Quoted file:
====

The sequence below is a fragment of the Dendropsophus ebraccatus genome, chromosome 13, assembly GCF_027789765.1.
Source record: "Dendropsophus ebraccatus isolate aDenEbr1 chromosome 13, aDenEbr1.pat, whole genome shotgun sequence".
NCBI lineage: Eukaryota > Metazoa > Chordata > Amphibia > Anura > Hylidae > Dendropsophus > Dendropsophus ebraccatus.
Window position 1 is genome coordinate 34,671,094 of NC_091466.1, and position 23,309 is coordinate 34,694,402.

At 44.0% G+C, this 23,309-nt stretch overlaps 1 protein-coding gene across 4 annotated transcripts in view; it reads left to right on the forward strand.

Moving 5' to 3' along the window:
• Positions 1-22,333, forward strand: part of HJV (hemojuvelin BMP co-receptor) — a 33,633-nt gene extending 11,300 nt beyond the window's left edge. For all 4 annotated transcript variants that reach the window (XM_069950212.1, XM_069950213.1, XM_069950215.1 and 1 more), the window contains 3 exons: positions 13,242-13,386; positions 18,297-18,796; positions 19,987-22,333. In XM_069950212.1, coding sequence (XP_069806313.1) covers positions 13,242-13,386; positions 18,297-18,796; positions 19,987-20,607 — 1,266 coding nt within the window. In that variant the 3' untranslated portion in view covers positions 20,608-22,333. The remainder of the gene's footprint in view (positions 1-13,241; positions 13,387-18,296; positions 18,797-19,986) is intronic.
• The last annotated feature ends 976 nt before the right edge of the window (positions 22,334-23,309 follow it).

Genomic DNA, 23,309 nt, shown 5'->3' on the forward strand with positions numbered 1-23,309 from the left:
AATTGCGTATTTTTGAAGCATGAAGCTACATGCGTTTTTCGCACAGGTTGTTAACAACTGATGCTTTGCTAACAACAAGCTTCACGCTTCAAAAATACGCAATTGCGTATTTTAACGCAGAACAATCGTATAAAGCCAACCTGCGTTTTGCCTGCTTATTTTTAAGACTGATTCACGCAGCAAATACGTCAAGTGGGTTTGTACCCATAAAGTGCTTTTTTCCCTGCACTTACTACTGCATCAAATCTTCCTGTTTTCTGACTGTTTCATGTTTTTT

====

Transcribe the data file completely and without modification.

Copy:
The sequence below is a fragment of the Dendropsophus ebraccatus genome, chromosome 13, assembly GCF_027789765.1.
Source record: "Dendropsophus ebraccatus isolate aDenEbr1 chromosome 13, aDenEbr1.pat, whole genome shotgun sequence".
NCBI lineage: Eukaryota > Metazoa > Chordata > Amphibia > Anura > Hylidae > Dendropsophus > Dendropsophus ebraccatus.
Window position 1 is genome coordinate 34,671,094 of NC_091466.1, and position 23,309 is coordinate 34,694,402.

At 44.0% G+C, this 23,309-nt stretch overlaps 1 protein-coding gene across 4 annotated transcripts in view; it reads left to right on the forward strand.

Moving 5' to 3' along the window:
• Positions 1-22,333, forward strand: part of HJV (hemojuvelin BMP co-receptor) — a 33,633-nt gene extending 11,300 nt beyond the window's left edge. For all 4 annotated transcript variants that reach the window (XM_069950212.1, XM_069950213.1, XM_069950215.1 and 1 more), the window contains 3 exons: positions 13,242-13,386; positions 18,297-18,796; positions 19,987-22,333. In XM_069950212.1, coding sequence (XP_069806313.1) covers positions 13,242-13,386; positions 18,297-18,796; positions 19,987-20,607 — 1,266 coding nt within the window. In that variant the 3' untranslated portion in view covers positions 20,608-22,333. The remainder of the gene's footprint in view (positions 1-13,241; positions 13,387-18,296; positions 18,797-19,986) is intronic.
• The last annotated feature ends 976 nt before the right edge of the window (positions 22,334-23,309 follow it).

Genomic DNA, 23,309 nt, shown 5'->3' on the forward strand with positions numbered 1-23,309 from the left:
AATTGCGTATTTTTGAAGCATGAAGCTACATGCGTTTTTCGCACAGGTTGTTAACAACTGATGCTTTGCTAACAACAAGCTTCACGCTTCAAAAATACGCAATTGCGTATTTTAACGCAGAACAATCGTATAAAGCCAACCTGCGTTTTGCCTGCTTATTTTTAAGACTGATTCACGCAGCAAATACGTCAAGTGGGTTTGTACCCATAAAGTGCTTTTTTCCCTGCACTTACTACTGCATCAAATCTTCCTGTTTTCTGACTGTTTCATGTTTTTT